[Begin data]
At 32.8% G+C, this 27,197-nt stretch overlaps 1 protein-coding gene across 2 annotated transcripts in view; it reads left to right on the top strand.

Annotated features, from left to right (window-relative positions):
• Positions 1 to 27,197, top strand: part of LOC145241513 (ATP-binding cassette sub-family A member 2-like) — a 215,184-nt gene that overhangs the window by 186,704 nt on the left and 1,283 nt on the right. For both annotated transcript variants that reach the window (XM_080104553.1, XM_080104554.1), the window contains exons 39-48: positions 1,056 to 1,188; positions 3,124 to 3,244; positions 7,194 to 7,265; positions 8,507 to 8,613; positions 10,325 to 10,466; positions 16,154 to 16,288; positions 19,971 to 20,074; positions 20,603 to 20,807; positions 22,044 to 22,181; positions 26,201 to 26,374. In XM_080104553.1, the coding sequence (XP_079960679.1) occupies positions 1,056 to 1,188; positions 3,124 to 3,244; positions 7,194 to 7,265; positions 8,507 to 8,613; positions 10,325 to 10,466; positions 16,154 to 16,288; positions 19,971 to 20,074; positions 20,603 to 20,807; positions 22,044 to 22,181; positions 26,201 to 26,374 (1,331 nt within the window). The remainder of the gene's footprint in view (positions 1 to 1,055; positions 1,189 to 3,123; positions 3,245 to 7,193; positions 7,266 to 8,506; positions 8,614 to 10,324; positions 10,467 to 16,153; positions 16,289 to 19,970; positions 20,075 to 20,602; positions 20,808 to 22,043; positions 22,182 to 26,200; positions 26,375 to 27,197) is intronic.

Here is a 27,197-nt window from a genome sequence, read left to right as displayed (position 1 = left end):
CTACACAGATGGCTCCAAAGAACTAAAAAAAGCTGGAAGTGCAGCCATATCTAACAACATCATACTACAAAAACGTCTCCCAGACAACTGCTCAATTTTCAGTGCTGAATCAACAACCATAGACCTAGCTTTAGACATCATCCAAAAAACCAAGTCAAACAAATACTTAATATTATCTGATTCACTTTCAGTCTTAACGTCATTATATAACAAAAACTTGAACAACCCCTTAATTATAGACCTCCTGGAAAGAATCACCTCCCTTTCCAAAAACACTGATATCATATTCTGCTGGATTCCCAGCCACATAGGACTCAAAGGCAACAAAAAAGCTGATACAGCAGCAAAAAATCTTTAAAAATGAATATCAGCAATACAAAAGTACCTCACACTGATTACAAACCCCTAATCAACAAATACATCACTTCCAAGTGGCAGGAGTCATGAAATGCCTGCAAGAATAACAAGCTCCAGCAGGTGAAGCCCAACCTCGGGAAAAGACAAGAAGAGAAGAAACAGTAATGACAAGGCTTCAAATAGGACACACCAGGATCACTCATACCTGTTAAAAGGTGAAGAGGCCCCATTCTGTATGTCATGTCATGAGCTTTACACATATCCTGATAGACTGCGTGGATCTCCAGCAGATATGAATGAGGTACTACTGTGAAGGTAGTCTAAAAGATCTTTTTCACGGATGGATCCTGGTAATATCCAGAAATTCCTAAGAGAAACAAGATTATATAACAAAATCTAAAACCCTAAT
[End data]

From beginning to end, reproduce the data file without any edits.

At 32.8% G+C, this 27,197-nt stretch overlaps 1 protein-coding gene across 2 annotated transcripts in view; it reads left to right on the top strand.

Annotated features, from left to right (window-relative positions):
• Positions 1 to 27,197, top strand: part of LOC145241513 (ATP-binding cassette sub-family A member 2-like) — a 215,184-nt gene that overhangs the window by 186,704 nt on the left and 1,283 nt on the right. For both annotated transcript variants that reach the window (XM_080104553.1, XM_080104554.1), the window contains exons 39-48: positions 1,056 to 1,188; positions 3,124 to 3,244; positions 7,194 to 7,265; positions 8,507 to 8,613; positions 10,325 to 10,466; positions 16,154 to 16,288; positions 19,971 to 20,074; positions 20,603 to 20,807; positions 22,044 to 22,181; positions 26,201 to 26,374. In XM_080104553.1, the coding sequence (XP_079960679.1) occupies positions 1,056 to 1,188; positions 3,124 to 3,244; positions 7,194 to 7,265; positions 8,507 to 8,613; positions 10,325 to 10,466; positions 16,154 to 16,288; positions 19,971 to 20,074; positions 20,603 to 20,807; positions 22,044 to 22,181; positions 26,201 to 26,374 (1,331 nt within the window). The remainder of the gene's footprint in view (positions 1 to 1,055; positions 1,189 to 3,123; positions 3,245 to 7,193; positions 7,266 to 8,506; positions 8,614 to 10,324; positions 10,467 to 16,153; positions 16,289 to 19,970; positions 20,075 to 20,602; positions 20,808 to 22,043; positions 22,182 to 26,200; positions 26,375 to 27,197) is intronic.

Here is a 27,197-nt window from a genome sequence, read left to right as displayed (position 1 = left end):
CTACACAGATGGCTCCAAAGAACTAAAAAAAGCTGGAAGTGCAGCCATATCTAACAACATCATACTACAAAAACGTCTCCCAGACAACTGCTCAATTTTCAGTGCTGAATCAACAACCATAGACCTAGCTTTAGACATCATCCAAAAAACCAAGTCAAACAAATACTTAATATTATCTGATTCACTTTCAGTCTTAACGTCATTATATAACAAAAACTTGAACAACCCCTTAATTATAGACCTCCTGGAAAGAATCACCTCCCTTTCCAAAAACACTGATATCATATTCTGCTGGATTCCCAGCCACATAGGACTCAAAGGCAACAAAAAAGCTGATACAGCAGCAAAAAATCTTTAAAAATGAATATCAGCAATACAAAAGTACCTCACACTGATTACAAACCCCTAATCAACAAATACATCACTTCCAAGTGGCAGGAGTCATGAAATGCCTGCAAGAATAACAAGCTCCAGCAGGTGAAGCCCAACCTCGGGAAAAGACAAGAAGAGAAGAAACAGTAATGACAAGGCTTCAAATAGGACACACCAGGATCACTCATACCTGTTAAAAGGTGAAGAGGCCCCATTCTGTATGTCATGTCATGAGCTTTACACATATCCTGATAGACTGCGTGGATCTCCAGCAGATATGAATGAGGTACTACTGTGAAGGTAGTCTAAAAGATCTTTTTCACGGATGGATCCTGGTAATATCCAGAAATTCCTAAGAGAAACAAGATTATATAACAAAATCTAAAACCCTAAT